Email attachments not detected in some messages sent with multipart/alternative MIME structure
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Email attachments not detected in some messages sent with multipart/alternative MIME structure


Article ID: 164167


Updated On:


Data Loss Prevention Network Prevent for Email


Email attachments not detected by Network Prevent for Email, when the MIME structure of messages is not RFC-compliant.

This is not common, but is more likely to occur in "edge issues" - such as when the IBM Traveler app (a mail client for Notes clients) is installed on mobile devices, and is used to forward messages that originated from 3rd party mail clients (i.e., not Microsoft!).

N/A - as the content is not detected, there are no errors in DLP logs


The definition of the "Multipart/alternative subtype", in section 7.2.3 of RFC 1341, states that “each of the parts is an 'alternative' version of the same information”.

Examining the MIME structure of the messages (viewing EML files via text editor) reveals that attachments are not being sent correctly in the messages multipart/alternative content.

RFC-compliant messages put identical content within the "alternative" stream - so the "plain" and "html" portions of the message contains the same elements (that is, "multipart/alternative should present alternative versions of the same content).

Messages with content that is RFC-compliant can also put differing content into separate parts of a multipart/mixed or multipart/related message - meaning that attachments may be added separately (as opposed to inline, which is part of the issue).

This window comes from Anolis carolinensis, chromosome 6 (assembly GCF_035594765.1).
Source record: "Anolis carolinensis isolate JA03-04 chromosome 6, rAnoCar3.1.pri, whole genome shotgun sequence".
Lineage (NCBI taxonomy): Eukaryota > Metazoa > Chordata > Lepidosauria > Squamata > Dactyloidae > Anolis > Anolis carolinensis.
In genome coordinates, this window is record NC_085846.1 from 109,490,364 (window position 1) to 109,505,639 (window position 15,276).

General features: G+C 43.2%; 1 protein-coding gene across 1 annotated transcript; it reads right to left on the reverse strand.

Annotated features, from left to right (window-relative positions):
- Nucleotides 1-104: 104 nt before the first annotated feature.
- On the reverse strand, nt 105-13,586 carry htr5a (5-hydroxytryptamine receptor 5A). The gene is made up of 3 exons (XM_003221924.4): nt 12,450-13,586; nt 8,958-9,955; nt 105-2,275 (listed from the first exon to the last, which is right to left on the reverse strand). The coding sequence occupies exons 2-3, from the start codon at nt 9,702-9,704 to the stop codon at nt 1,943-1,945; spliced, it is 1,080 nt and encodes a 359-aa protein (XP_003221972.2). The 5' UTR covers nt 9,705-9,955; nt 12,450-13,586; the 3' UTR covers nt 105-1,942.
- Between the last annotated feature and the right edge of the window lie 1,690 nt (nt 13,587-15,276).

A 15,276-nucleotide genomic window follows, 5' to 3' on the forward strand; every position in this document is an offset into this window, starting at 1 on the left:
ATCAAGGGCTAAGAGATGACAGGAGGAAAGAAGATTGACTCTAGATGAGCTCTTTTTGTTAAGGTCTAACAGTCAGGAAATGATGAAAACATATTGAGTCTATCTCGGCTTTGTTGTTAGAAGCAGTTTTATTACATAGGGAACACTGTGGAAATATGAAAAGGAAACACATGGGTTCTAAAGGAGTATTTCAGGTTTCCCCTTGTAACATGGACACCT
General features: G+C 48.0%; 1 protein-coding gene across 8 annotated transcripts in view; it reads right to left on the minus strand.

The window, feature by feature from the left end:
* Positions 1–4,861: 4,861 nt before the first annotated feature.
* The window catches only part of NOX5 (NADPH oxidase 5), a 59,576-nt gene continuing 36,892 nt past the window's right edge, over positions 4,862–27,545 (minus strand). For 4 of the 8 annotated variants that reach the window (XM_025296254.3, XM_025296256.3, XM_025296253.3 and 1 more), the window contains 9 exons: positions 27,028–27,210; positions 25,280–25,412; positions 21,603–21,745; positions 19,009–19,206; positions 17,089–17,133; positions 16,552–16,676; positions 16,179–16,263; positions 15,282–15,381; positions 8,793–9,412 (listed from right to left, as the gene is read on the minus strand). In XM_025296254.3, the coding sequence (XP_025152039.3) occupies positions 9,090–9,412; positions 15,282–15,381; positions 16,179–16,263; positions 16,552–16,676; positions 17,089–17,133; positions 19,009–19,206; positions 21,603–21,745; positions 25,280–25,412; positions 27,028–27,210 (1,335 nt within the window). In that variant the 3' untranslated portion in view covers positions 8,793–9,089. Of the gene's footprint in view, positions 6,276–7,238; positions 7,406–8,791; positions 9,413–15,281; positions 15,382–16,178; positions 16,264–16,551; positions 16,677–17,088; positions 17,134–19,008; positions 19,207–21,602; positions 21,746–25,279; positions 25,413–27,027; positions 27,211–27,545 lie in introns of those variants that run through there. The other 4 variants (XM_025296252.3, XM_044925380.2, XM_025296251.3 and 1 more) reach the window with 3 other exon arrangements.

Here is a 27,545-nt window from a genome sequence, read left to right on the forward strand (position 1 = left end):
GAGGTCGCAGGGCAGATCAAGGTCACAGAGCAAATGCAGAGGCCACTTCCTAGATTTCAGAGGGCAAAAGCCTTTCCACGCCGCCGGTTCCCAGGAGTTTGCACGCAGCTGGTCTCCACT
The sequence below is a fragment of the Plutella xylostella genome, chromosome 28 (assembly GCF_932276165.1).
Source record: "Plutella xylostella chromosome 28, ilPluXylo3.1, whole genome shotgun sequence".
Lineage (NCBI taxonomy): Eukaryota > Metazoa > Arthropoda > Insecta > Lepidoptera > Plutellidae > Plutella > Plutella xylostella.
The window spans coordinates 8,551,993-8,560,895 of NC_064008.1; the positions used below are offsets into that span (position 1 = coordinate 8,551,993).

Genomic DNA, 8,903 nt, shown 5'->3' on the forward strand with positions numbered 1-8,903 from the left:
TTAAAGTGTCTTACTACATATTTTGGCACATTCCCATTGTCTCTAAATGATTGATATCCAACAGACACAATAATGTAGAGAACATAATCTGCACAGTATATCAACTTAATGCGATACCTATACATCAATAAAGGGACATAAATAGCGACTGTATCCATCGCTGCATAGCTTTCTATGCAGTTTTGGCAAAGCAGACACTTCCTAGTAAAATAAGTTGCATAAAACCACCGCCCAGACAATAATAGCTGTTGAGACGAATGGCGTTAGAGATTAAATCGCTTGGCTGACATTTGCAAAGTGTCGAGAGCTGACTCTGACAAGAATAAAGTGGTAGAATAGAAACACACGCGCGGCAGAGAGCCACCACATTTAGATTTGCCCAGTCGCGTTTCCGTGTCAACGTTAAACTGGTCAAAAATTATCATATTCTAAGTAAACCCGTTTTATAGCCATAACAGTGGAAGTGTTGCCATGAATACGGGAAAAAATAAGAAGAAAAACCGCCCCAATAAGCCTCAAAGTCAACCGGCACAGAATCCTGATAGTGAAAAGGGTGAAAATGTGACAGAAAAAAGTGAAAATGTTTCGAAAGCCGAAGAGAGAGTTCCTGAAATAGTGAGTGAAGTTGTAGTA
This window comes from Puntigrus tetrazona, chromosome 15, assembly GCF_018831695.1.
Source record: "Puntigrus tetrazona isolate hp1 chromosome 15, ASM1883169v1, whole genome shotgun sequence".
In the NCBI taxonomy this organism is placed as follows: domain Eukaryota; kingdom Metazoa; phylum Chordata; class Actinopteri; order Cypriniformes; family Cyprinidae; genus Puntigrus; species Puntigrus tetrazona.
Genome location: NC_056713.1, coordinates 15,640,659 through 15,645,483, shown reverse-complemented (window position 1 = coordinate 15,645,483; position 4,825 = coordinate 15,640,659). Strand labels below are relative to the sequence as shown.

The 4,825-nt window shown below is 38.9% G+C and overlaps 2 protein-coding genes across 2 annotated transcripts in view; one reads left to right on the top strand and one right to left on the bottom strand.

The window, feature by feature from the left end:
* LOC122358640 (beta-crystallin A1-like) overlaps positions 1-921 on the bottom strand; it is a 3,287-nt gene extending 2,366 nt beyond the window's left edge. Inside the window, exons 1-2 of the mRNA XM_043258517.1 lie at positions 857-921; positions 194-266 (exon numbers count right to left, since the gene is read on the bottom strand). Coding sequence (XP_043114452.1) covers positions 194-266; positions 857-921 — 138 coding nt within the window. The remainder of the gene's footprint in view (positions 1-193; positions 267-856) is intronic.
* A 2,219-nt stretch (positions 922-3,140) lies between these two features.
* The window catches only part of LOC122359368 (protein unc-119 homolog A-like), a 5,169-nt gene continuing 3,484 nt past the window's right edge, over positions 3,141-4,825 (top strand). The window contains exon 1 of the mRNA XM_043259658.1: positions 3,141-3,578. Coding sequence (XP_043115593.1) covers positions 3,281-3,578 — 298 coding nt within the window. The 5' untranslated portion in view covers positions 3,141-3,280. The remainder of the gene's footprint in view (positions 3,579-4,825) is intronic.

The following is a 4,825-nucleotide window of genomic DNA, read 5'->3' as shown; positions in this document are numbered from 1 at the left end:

A properly formatted SMTP message that is RFC-compliant may be composed with the following structure:

  1. multipart/mixed
    • multipart/alternative
    • text/plain
    • text/html
  2. application/octet-stream [location of the attachment]

In the above example, DLP will examine both the multipart/alternative and the application/octet-stream parts - and is able to detect any content that is solely present in the attachment.


Whereas a message that is not RFC-compliant may be sent in a format as per this example:

  1. multipart/alternative
    • text/plain
    • multipart/mixed
      • text/html
      • application/octet-stream [location of the attachment]
      • text/html

In the above example, DLP will only examine the first sub-type ("text/plain") - assuming, based on the "alternative" typing at the initial boundary, that any subsequent sub-structure will include the same content. The non-compliant message above does not do that, therefore DLP does not examine or inspect the attachment - we are literally not "seeing" it.


If DLP doesn't detect the message owing to its MIME structure as per the examples above, you may be required to contact your mail or application vendor, to confirm any known issues with the behavior of their mail clients.